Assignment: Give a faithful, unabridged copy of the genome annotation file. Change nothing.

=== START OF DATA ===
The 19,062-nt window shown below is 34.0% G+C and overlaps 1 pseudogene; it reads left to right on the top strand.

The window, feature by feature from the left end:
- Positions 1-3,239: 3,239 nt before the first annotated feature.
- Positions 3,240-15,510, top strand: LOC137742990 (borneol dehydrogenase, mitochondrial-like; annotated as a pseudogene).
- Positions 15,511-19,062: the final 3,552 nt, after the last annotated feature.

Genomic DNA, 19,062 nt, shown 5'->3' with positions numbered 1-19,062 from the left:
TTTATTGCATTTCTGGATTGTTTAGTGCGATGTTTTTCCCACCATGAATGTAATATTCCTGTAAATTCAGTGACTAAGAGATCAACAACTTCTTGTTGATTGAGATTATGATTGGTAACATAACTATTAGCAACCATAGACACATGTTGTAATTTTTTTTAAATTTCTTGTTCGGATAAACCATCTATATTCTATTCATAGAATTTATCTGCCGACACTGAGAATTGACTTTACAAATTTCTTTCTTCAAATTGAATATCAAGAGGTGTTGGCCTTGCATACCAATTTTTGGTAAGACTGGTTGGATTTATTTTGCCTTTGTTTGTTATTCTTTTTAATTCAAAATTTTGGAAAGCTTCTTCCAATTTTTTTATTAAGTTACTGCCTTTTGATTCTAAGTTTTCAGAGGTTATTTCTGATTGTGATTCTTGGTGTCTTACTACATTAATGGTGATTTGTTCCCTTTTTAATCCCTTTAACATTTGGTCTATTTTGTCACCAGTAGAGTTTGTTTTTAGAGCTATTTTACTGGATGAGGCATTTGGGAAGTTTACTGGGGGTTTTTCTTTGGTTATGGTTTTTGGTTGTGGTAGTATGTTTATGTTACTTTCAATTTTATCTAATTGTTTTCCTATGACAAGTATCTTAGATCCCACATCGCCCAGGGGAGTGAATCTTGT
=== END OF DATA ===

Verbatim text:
The 19,062-nt window shown below is 34.0% G+C and overlaps 1 pseudogene; it reads left to right on the top strand.

The window, feature by feature from the left end:
- Positions 1-3,239: 3,239 nt before the first annotated feature.
- Positions 3,240-15,510, top strand: LOC137742990 (borneol dehydrogenase, mitochondrial-like; annotated as a pseudogene).
- Positions 15,511-19,062: the final 3,552 nt, after the last annotated feature.

Genomic DNA, 19,062 nt, shown 5'->3' with positions numbered 1-19,062 from the left:
TTTATTGCATTTCTGGATTGTTTAGTGCGATGTTTTTCCCACCATGAATGTAATATTCCTGTAAATTCAGTGACTAAGAGATCAACAACTTCTTGTTGATTGAGATTATGATTGGTAACATAACTATTAGCAACCATAGACACATGTTGTAATTTTTTTTAAATTTCTTGTTCGGATAAACCATCTATATTCTATTCATAGAATTTATCTGCCGACACTGAGAATTGACTTTACAAATTTCTTTCTTCAAATTGAATATCAAGAGGTGTTGGCCTTGCATACCAATTTTTGGTAAGACTGGTTGGATTTATTTTGCCTTTGTTTGTTATTCTTTTTAATTCAAAATTTTGGAAAGCTTCTTCCAATTTTTTTATTAAGTTACTGCCTTTTGATTCTAAGTTTTCAGAGGTTATTTCTGATTGTGATTCTTGGTGTCTTACTACATTAATGGTGATTTGTTCCCTTTTTAATCCCTTTAACATTTGGTCTATTTTGTCACCAGTAGAGTTTGTTTTTAGAGCTATTTTACTGGATGAGGCATTTGGGAAGTTTACTGGGGGTTTTTCTTTGGTTATGGTTTTTGGTTGTGGTAGTATGTTTATGTTACTTTCAATTTTATCTAATTGTTTTCCTATGACAAGTATCTTAGATCCCACATCGCCCAGGGGAGTGAATCTTGT